Today we ventured to Bishan-Ang Mo Kio park, a wetland rich in biodiversity surrounding the Kalanng river, located in the midst of the city. Upon seeing the variety of birds, insects, and reptiles, I was surprised to learn that no biodiversity had initially been introduced to the park but that a vast amount of species attracted to the wetland have come to call the park their home. Dr. Dan and Tom explained that the park was a perfect example of the definition of Singapore: a place where native and invasive species live together and support each other in an urban tropical environment. Initially created to manage rainwater sustainability and foster a recreational environment, the park is a perfect example of how Singapore values maintaining and enhancing urban biodiversity while simultaneously providing recreational amenities. One can easily find playgrounds, waterparks, restaurants, yoga centers, and cycling and running trails intermixed with species ranging from the scaly breasted mania to the jacinth egg fly.The project which was initially set up under Active Beautiful Clean Water Programe by National Parks and the Public Utility Board to convert an existing canal into a natural river, uses water sensitive design approaches to help control rainwater sustainability. A combination of vegetation, rocks, and soil stabilizes the river bank and prevents erosion while also providing habitats for the organisms that live in the park. The vegetation along the river was selected to help cleanse and filter the water in an eco-friendly manner in the absence of harmful chemicals. We were able to identify organisms such as blood flower, ganged primrose, pagoda flower, spanish flag, little egret, common kingfisher, purple heron, white breasted water hen, painted jezbel and common sailor. We were all amazed and very excited to learn that a pack of critically endangered smooth coated otters even live in the park, and we were fortunate enough to be able to see one feasting on the koi that live in Kallang River.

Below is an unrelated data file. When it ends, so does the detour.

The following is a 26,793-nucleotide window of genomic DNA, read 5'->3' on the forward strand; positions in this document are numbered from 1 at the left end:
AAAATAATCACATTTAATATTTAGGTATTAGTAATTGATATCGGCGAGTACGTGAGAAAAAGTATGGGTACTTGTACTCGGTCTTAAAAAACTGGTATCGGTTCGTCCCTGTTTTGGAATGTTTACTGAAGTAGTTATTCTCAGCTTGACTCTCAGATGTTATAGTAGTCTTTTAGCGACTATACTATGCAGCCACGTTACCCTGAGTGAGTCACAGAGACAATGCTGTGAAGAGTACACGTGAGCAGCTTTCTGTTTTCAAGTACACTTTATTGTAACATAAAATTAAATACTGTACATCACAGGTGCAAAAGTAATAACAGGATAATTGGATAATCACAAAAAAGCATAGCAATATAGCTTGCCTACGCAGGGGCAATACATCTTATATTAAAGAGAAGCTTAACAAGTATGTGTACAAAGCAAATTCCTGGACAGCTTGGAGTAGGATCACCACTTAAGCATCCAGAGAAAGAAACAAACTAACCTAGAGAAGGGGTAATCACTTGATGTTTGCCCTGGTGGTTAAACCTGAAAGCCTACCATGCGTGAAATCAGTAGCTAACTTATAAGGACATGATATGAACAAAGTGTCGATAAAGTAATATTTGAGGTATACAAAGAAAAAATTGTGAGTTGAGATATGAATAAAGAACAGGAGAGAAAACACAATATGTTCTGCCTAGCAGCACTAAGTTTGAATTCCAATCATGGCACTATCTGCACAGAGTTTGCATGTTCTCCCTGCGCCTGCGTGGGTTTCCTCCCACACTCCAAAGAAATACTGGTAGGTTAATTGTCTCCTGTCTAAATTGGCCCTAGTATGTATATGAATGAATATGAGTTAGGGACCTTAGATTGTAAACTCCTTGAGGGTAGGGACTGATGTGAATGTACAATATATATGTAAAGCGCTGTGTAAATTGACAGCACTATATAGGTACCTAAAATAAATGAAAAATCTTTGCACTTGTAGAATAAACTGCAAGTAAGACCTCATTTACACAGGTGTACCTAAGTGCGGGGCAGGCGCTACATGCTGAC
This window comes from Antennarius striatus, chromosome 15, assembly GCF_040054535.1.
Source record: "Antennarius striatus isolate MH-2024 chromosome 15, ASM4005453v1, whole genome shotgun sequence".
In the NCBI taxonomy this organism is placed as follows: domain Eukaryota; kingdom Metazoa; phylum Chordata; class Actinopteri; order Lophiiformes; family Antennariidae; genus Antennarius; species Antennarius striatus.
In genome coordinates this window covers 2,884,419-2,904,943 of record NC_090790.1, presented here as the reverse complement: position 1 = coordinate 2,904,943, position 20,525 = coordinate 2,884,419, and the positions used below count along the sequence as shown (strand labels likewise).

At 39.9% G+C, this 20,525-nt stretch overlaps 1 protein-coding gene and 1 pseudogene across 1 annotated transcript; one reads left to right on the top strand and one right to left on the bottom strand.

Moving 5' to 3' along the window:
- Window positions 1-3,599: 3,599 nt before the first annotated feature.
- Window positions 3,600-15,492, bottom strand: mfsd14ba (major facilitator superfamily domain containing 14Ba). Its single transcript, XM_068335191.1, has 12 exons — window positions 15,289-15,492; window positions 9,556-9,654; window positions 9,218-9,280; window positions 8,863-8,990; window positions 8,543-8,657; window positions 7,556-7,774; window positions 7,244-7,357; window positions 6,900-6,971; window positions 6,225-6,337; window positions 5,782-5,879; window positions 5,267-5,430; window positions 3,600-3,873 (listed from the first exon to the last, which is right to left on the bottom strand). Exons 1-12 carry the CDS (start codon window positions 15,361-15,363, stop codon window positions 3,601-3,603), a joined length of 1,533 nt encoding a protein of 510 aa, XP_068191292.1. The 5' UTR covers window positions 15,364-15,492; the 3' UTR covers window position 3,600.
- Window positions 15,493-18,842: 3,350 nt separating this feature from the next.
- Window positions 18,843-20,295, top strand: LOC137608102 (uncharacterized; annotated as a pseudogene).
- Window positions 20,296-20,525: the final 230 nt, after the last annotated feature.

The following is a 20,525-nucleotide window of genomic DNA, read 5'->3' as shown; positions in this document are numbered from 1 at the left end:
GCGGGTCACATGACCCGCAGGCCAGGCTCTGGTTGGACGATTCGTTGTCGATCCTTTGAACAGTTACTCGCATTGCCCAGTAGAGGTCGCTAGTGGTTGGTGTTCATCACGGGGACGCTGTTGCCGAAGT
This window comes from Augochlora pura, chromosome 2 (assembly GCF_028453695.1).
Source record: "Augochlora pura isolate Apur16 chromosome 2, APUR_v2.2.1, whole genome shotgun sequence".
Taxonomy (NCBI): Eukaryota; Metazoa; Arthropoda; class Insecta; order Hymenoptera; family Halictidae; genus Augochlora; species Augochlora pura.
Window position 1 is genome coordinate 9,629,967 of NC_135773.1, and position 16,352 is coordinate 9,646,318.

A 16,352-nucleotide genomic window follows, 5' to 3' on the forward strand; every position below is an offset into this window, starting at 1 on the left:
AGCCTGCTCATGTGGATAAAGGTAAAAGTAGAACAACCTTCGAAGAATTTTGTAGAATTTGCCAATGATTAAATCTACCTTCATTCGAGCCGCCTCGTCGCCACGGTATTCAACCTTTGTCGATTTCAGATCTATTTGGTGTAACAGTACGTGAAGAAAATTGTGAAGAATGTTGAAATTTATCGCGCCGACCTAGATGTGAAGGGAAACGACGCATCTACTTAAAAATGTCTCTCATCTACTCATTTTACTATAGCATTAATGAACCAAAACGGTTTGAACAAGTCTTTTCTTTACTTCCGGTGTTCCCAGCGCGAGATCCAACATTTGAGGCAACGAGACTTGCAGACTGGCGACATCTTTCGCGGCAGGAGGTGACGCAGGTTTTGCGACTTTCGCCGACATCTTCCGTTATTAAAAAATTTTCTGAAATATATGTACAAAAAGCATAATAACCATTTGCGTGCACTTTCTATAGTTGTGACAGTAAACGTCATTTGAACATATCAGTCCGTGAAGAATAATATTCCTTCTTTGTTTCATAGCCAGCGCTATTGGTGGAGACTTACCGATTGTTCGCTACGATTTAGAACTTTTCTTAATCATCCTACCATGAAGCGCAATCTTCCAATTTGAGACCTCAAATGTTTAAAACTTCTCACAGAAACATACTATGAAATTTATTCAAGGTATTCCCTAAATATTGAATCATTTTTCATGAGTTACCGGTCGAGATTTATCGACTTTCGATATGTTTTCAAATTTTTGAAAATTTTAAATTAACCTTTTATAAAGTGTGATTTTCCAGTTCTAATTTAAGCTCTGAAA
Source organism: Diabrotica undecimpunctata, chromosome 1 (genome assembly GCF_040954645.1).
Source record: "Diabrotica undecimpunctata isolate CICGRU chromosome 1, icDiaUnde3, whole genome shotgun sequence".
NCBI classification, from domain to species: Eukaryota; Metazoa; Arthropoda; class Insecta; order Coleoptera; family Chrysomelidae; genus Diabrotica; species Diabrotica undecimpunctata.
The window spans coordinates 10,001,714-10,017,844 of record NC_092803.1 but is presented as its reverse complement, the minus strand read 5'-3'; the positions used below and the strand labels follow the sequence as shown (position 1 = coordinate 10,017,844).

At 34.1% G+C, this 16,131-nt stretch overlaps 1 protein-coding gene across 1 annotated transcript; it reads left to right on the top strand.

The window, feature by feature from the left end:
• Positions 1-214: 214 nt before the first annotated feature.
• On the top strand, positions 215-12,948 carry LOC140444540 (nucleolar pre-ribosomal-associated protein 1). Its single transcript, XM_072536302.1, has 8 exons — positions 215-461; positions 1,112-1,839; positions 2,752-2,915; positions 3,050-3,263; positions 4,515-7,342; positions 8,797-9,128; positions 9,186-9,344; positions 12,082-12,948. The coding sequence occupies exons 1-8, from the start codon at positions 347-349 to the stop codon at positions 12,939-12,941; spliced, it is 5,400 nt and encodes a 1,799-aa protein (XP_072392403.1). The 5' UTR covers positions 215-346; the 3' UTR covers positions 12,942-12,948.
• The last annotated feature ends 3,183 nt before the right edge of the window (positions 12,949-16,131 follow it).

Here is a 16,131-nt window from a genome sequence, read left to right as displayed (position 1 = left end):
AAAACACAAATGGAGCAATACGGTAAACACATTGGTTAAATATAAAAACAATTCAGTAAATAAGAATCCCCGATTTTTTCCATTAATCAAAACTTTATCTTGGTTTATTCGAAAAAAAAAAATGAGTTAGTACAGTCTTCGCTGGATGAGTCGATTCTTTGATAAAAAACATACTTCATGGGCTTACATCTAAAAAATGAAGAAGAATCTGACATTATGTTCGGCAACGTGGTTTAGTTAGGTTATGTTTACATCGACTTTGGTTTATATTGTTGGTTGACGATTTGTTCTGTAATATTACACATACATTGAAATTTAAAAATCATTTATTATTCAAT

After our lunch of traditional Indian Basmati rice, we took the MRT over to The Urban Redevelopment Authority. The museum is an exquisite display of the architecture and ingenious engineering that has transformed Singapore from a wharf to the bustling and wealthy port city that it is today. The gallery’s exhibits demonstrate how Singapore has transformed in the last 50 years and how it will continue to advance in the near future. Filled with scaled models of individual buildings and Singapore’s central area, the museum boasts about how Singapore has managed to maintain and beautify areas of nature immersed in biodiversity despite being a cosmopolitan city. It was no surprise to see the resorts, beaches, tree lined streets, old world charm, urban villages, striking skyscrapers, and parks represented in the huge city model. Maddy and I were able to use one of the museums interactive games to design our own city, which was much harder than we initially thought it would be. We quickly learned that one must think of adding various heights and designs for buildings, different types of living spaces to accommodate various incomes, parks and recreational areas, factories, farms, old and new villages, and heritage sites. It was interesting to learn that a leading reason for Singapore’s tree lined streets was to cool them and to provide a sense of place and identity. We learned that shophouse neighborhoods have strong history and there is an important effort made to maintain its heritage so that social and cultural memories are preserved . This provides an opportunity for the urban villages to reflect themselves in the evolving mix of culture in Singapore with historic areas for walking dining and shopping. Perhaps the most interesting thing that we learned at the museum was that Singapore recycles 57% and incinerate 41% of waste. This waste is later used to power 3% of Singapore’s needs. The “onward-looking” section of the museum showed models of buildings soon to be renovated or built, that take into consideration new growth, bridging communities, partnerships between private and public sector, conservation efforts, creativity and innovation.